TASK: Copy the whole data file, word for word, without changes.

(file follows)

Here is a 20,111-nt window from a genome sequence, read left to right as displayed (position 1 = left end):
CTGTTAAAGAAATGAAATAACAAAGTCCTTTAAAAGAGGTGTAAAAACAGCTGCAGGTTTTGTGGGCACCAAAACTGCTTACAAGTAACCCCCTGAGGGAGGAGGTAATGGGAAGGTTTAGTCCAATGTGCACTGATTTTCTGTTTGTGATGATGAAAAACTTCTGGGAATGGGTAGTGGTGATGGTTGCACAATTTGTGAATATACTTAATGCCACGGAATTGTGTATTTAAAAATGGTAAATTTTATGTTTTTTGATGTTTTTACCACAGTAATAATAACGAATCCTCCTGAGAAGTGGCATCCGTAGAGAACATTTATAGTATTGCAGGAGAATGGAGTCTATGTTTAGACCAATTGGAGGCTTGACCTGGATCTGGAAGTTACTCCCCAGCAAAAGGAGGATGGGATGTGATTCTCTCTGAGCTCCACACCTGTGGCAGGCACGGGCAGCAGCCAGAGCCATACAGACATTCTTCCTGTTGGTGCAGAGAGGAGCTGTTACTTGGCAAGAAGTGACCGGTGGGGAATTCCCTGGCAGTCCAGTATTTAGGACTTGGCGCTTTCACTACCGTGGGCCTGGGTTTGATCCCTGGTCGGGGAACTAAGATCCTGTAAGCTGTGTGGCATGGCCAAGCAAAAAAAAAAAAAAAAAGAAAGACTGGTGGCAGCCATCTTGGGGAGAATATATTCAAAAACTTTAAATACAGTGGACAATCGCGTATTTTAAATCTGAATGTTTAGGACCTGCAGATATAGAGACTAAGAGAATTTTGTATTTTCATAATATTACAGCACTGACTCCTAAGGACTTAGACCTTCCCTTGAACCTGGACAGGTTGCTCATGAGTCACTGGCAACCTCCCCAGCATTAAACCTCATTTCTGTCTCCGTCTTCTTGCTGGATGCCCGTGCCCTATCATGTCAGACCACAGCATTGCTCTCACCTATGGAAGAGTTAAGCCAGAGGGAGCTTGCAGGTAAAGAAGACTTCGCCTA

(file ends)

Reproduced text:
Here is a 20,111-nt window from a genome sequence, read left to right as displayed (position 1 = left end):
CTGTTAAAGAAATGAAATAACAAAGTCCTTTAAAAGAGGTGTAAAAACAGCTGCAGGTTTTGTGGGCACCAAAACTGCTTACAAGTAACCCCCTGAGGGAGGAGGTAATGGGAAGGTTTAGTCCAATGTGCACTGATTTTCTGTTTGTGATGATGAAAAACTTCTGGGAATGGGTAGTGGTGATGGTTGCACAATTTGTGAATATACTTAATGCCACGGAATTGTGTATTTAAAAATGGTAAATTTTATGTTTTTTGATGTTTTTACCACAGTAATAATAACGAATCCTCCTGAGAAGTGGCATCCGTAGAGAACATTTATAGTATTGCAGGAGAATGGAGTCTATGTTTAGACCAATTGGAGGCTTGACCTGGATCTGGAAGTTACTCCCCAGCAAAAGGAGGATGGGATGTGATTCTCTCTGAGCTCCACACCTGTGGCAGGCACGGGCAGCAGCCAGAGCCATACAGACATTCTTCCTGTTGGTGCAGAGAGGAGCTGTTACTTGGCAAGAAGTGACCGGTGGGGAATTCCCTGGCAGTCCAGTATTTAGGACTTGGCGCTTTCACTACCGTGGGCCTGGGTTTGATCCCTGGTCGGGGAACTAAGATCCTGTAAGCTGTGTGGCATGGCCAAGCAAAAAAAAAAAAAAAAAGAAAGACTGGTGGCAGCCATCTTGGGGAGAATATATTCAAAAACTTTAAATACAGTGGACAATCGCGTATTTTAAATCTGAATGTTTAGGACCTGCAGATATAGAGACTAAGAGAATTTTGTATTTTCATAATATTACAGCACTGACTCCTAAGGACTTAGACCTTCCCTTGAACCTGGACAGGTTGCTCATGAGTCACTGGCAACCTCCCCAGCATTAAACCTCATTTCTGTCTCCGTCTTCTTGCTGGATGCCCGTGCCCTATCATGTCAGACCACAGCATTGCTCTCACCTATGGAAGAGTTAAGCCAGAGGGAGCTTGCAGGTAAAGAAGACTTCGCCTA